Trust isn’t built by speaking AT people. It’s built by engaging and speaking WITH with your audience.
People like to do business with people they know, like and trust. And that’s usually not the guy with the bullhorn shouting “Look at me! Look at me!” Differentiate yourself by sharing knowledge from real-world experience in an authentic, engaging way that creates value and trustworthiness. This will build your personal brand.
When someone needs to seek out info in your industry, you will be top-of-mind because you will be the rockstar of your “boring” industry. They will come to you for the value you provide because you’ve built trust due to engagement, value, and expertise.
The post Personal Branding Tips For Executives In “Boring” Industries appeared first on Personal Branding Blog – Stand Out In Your Career.
Recently, I informally asked 25 professionals at different stages of their careers to share their thoughts on networking.
In every case, the word itself elicited a sigh, groan or eye roll, and a story about fears of being in a large room with a lot of strangers. Networking to build your personal brand is different.
- It has specific purpose – a means to achieve your reason for action
- It should be tightly targeted to the right individuals – those in your stakeholder plan.
- And it can be done only in environments where your value proposition can shine. It doesn’t have to be done in a big room with strangers if that’s not your happy place.
Let’s talk about three tips for networking
First, before casting your net wide, establish your own personal Board of Directors. This is no more than 5 individuals who can help steward your brand and both spark and direct your networking. Your board is made up of:
- A few connectors (those that make introductions).
- A mentor who may be a technical expert and knows your space.
- And a peer-level individual who can serve as your reality check without competing with you.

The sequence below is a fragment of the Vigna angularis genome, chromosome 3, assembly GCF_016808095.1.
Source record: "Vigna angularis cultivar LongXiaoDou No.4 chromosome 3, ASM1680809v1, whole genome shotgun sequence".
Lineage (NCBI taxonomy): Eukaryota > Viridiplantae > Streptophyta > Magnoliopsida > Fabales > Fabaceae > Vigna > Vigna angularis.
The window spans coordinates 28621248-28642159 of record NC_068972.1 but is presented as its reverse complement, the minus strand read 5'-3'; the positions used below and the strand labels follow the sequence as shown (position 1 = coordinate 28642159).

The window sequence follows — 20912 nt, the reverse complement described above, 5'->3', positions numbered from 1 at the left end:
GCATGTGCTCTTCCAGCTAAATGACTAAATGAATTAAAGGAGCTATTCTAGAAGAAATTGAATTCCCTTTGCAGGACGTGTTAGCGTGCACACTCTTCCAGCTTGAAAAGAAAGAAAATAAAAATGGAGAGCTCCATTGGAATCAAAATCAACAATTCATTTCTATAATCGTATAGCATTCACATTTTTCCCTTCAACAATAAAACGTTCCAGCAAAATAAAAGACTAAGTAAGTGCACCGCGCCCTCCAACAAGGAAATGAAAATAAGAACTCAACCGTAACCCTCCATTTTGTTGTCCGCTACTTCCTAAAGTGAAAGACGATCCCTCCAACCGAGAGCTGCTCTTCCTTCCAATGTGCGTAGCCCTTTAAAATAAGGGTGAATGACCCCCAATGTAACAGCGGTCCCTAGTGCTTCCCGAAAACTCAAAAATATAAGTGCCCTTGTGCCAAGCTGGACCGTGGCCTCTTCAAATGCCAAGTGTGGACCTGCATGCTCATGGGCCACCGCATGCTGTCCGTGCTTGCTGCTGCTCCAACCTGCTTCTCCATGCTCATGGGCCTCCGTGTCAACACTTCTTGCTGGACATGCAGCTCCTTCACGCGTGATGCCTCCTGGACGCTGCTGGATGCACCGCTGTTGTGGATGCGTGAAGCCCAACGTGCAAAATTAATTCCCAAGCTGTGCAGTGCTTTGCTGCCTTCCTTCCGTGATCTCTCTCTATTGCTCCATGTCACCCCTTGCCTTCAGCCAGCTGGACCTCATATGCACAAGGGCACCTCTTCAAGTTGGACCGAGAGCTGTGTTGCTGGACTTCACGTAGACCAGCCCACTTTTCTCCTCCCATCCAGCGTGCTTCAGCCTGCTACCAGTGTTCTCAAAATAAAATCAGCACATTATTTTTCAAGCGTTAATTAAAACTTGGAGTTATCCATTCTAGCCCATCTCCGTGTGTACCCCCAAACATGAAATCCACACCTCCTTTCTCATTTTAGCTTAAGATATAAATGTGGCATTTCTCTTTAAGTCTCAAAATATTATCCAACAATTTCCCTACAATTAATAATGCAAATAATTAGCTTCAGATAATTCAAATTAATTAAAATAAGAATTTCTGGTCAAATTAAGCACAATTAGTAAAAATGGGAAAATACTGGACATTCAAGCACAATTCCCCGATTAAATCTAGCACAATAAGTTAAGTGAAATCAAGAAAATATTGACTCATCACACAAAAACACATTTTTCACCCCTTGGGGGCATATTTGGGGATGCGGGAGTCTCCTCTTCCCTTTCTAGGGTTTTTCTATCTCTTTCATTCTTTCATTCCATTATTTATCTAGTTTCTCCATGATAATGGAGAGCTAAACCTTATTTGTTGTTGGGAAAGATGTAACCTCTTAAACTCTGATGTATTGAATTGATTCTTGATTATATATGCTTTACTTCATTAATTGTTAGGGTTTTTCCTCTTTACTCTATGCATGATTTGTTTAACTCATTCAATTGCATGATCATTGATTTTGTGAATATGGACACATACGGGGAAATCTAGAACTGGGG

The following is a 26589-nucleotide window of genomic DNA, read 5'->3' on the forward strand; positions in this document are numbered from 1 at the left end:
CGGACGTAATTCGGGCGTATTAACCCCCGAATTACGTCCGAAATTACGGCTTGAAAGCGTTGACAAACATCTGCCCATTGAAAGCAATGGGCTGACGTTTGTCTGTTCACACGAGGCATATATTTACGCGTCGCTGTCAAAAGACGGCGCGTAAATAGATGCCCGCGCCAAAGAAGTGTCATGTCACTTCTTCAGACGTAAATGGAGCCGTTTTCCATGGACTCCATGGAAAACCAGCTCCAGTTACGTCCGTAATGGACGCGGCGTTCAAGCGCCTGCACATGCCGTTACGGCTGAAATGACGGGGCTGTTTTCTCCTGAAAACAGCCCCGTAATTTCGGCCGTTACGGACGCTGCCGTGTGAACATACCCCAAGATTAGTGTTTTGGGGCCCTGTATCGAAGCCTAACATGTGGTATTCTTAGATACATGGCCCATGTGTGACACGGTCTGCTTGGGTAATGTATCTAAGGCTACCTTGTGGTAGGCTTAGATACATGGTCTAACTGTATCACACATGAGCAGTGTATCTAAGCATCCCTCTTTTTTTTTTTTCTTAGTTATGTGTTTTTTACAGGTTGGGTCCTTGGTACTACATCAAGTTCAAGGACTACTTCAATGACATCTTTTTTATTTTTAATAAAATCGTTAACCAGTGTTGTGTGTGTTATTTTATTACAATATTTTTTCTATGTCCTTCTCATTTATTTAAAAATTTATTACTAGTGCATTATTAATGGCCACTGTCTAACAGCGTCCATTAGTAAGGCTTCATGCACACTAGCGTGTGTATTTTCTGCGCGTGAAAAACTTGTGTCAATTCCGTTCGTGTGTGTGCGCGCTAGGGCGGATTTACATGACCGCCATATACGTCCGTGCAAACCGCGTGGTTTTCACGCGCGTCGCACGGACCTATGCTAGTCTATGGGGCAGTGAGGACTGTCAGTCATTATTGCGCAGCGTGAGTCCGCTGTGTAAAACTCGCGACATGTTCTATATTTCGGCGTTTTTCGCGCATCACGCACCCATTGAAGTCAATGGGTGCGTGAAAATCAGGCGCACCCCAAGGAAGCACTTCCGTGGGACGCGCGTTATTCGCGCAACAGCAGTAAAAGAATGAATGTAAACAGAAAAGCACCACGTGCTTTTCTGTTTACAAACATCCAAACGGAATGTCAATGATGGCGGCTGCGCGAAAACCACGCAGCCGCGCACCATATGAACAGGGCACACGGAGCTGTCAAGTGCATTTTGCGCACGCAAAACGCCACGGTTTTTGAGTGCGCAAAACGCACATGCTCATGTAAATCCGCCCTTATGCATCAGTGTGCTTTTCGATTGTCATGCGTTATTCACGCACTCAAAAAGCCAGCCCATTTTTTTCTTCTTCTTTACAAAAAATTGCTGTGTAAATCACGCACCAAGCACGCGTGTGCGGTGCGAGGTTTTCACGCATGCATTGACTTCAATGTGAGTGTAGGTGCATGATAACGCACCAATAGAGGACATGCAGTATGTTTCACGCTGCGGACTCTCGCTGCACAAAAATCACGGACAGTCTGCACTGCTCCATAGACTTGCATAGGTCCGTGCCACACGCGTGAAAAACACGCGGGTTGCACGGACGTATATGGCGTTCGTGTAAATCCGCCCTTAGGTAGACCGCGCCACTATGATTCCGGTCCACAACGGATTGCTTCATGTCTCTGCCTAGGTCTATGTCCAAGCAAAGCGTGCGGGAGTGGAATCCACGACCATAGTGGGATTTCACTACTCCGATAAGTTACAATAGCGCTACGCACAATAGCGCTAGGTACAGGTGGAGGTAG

Second, know your ask. Knowing what you stand for and what you need makes it easier to engage and network.
Example: Hi, I am an investor relations professional developing a specialty in environmental, social and governance (ESG) investing. Would you be willing to spend 30 minutes sharing your perspectives on ESG?
Asking is uncomfortable because it puts us into a potentially vulnerable spot. A recent book about networking and influence said it well, “Ask for what you want. Be specific. Give other people the opportunity to say yes.”
Finally, engage in a comfortable and authentic way. If that is engaging 1-1 through introductions from your personal board of directors, that is great. If it is forming your own small group breakfast discussions. By all means.
Our investor relations professional may never need to step foot into a large meeting again if he is successful connecting 1-on-1 with chief financial officers and other investor relations professionals as part of his ESG learnings.
These are three ways to help you change your game around networking and focus it on building your personal brand and achieving your reason for action.
The post When Networking In a Big Room Scares You… Change the Game appeared first on Personal Branding Blog – Stand Out In Your Career.